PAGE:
Even if you’ve never seen or met a Bearded Collie in person, you have to assume that any dog with such a “great” name has to be a lot of fun to own! And in this case, you wouldn’t be wrong. After all, the Bearded Collie puppies are just about the cutest little things you’ll ever see! And the good news is, unlike many other dog breeds, these little guys grow up to be adorable dogs, too! Dogs as well!
But looks aren’t everything…
With this guy because “the Beardie,” as he is sometimes called, is also a fun, energetic, (sometimes) noisy, and very affectionate dog that is perfect for just about any family. And yes, he is indeed a bit silly sometimes….
“But that’s also part of his or her appeal!”
However, be careful and don’t be fooled by his shaggy hair and cuteness. The Bearded Collie is a fast, athletic, and brilliant dog built to withstand the rough and rugged Scottish terrain as he was tasked to protect and corral sheep for his owner.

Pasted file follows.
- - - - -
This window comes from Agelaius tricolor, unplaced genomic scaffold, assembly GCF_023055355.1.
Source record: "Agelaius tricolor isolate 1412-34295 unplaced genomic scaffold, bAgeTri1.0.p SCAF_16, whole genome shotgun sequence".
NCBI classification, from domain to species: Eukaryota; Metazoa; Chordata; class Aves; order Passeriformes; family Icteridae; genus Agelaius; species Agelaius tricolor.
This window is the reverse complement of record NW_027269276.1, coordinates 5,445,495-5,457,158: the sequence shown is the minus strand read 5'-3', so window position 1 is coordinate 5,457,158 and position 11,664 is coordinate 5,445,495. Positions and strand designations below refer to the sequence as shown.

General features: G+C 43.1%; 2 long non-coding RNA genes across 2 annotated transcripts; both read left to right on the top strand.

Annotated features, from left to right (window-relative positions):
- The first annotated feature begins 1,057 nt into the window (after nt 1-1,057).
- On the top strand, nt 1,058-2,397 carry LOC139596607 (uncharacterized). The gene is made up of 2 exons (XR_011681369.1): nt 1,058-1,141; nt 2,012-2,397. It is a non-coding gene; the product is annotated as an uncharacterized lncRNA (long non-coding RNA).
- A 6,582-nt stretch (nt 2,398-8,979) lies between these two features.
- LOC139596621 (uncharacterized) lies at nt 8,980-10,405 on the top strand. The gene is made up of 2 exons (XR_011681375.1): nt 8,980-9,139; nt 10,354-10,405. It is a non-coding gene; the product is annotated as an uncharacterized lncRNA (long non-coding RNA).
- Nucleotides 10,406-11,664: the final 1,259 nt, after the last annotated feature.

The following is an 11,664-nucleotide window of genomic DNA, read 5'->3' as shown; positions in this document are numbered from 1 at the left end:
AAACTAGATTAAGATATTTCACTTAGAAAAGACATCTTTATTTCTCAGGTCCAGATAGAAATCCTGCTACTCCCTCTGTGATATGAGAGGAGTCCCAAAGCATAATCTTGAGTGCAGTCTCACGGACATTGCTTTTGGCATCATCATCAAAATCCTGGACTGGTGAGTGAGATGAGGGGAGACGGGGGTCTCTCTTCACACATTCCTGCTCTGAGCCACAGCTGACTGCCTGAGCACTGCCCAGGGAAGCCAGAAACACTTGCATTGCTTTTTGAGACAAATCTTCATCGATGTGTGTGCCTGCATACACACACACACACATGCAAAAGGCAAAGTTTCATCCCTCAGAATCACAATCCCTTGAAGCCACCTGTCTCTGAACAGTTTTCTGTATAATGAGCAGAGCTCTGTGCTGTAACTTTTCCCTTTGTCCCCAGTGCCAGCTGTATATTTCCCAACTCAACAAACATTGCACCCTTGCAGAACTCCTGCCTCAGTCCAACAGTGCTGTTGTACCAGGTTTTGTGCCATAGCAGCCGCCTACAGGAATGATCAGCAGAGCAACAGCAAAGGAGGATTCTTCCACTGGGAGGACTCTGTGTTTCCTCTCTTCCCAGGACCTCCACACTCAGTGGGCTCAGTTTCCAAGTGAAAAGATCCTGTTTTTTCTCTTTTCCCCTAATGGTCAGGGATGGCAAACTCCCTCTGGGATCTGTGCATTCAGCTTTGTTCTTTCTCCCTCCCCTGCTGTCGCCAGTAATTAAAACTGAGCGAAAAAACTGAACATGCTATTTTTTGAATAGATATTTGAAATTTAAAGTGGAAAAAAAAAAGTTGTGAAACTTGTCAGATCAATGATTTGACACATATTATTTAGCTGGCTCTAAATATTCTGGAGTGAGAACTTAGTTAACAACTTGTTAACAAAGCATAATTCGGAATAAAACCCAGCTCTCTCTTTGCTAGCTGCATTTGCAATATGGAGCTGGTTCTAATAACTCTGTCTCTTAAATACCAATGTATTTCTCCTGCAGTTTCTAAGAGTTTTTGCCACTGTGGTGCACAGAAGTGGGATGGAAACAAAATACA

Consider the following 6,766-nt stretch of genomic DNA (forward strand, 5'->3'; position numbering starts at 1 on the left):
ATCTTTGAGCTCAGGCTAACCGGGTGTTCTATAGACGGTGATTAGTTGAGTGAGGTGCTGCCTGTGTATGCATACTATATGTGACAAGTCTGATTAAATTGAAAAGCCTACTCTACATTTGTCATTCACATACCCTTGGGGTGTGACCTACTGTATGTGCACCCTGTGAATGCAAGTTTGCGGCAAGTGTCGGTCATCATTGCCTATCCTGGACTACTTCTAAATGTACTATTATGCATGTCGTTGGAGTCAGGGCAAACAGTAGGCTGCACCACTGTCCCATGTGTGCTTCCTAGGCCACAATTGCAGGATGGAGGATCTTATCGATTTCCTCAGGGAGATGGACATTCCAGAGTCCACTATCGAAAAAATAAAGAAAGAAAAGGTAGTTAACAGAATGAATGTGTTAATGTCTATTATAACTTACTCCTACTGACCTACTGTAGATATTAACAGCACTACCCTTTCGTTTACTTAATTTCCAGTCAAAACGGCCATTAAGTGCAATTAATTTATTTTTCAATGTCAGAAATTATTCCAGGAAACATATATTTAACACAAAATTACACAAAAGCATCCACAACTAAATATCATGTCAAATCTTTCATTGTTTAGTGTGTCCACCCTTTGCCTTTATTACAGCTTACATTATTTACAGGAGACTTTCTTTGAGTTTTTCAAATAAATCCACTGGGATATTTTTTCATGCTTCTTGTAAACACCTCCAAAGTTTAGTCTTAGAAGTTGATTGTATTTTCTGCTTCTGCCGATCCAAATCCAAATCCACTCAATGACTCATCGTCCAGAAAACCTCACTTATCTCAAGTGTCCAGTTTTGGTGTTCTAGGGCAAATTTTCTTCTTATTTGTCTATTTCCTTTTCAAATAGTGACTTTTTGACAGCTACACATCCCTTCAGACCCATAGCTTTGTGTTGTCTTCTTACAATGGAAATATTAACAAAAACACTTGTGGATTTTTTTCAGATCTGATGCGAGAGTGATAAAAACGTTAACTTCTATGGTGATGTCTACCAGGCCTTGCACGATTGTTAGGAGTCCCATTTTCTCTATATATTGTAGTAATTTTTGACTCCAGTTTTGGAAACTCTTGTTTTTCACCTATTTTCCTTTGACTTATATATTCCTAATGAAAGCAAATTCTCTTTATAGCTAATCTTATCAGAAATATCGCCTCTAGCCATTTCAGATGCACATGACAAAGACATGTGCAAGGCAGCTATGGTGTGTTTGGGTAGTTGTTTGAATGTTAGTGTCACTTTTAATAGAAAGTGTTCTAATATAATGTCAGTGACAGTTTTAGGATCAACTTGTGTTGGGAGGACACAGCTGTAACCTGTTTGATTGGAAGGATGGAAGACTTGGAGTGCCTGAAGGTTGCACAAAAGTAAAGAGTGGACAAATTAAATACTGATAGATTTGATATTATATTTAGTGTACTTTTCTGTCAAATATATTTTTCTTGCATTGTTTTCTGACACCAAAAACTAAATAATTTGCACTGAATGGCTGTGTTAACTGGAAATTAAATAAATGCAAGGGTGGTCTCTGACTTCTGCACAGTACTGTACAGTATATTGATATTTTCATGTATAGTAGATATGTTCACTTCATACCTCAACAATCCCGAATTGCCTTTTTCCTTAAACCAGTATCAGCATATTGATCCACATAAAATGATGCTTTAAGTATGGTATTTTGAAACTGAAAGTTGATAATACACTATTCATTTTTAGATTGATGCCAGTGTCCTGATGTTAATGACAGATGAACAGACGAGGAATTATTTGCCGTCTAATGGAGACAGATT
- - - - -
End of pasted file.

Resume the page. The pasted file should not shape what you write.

All that and good looks, too?
His long, shaggy coat comes in blue, black, fawn, or brown, with white streaks in between. A set of keen eyes and a short tail make this brilliant dog as cute as possible. We should also point out that these guys can jump Like, really jump. Some might even say the Beardie can stay in the air for almost as long as Michael Jordan. Ok, this might be a bit of a stretch, but if you ever find yourself chasing after a Bearded Collie, you might think the same way once you catch him.
All of this combined with…
A great temperament and friendly disposition to a fault make it difficult for many to say “No” when allowed to own a Bearded Collie. And who could blame them? The only problem is that a Beardie may not be your “right” dog. This is why, in this article, we wanted to take a moment and discuss some of the pros and cons of owning a Bearded Collie so that you might be better prepared to know if choosing a Bearded Collie is going to be the right choice for you So, without further ado, let’s dive right into it!
Bearded Collie Fast Facts
Country of Origin: Britain
Original Purpose: Companionship, used by farmers as working sheepdogs or shepherd dogs for herding sheep and cattle.
Dog Breed Classification: Herding Dogs
Height: 1 foot, 8 inches to 1 foot, 10 inches tall
Weight: 45 to 55 pounds
Life Span: 12 to 14 years
Dog Breed Classification: Herding Dogs
Origins of the Bearded Collie Dog Breed
The Bearded Collie is a British dog from Scotland and is believed to be one of the oldest breeds in the UK. As a result, you may often hear folks refer to the Bearded Collie by a variety of different names, including:
- The Shetland Sheepdog,
- A Mountain Collie,
- A Highland Collie,
- A Scottish Sheepdog,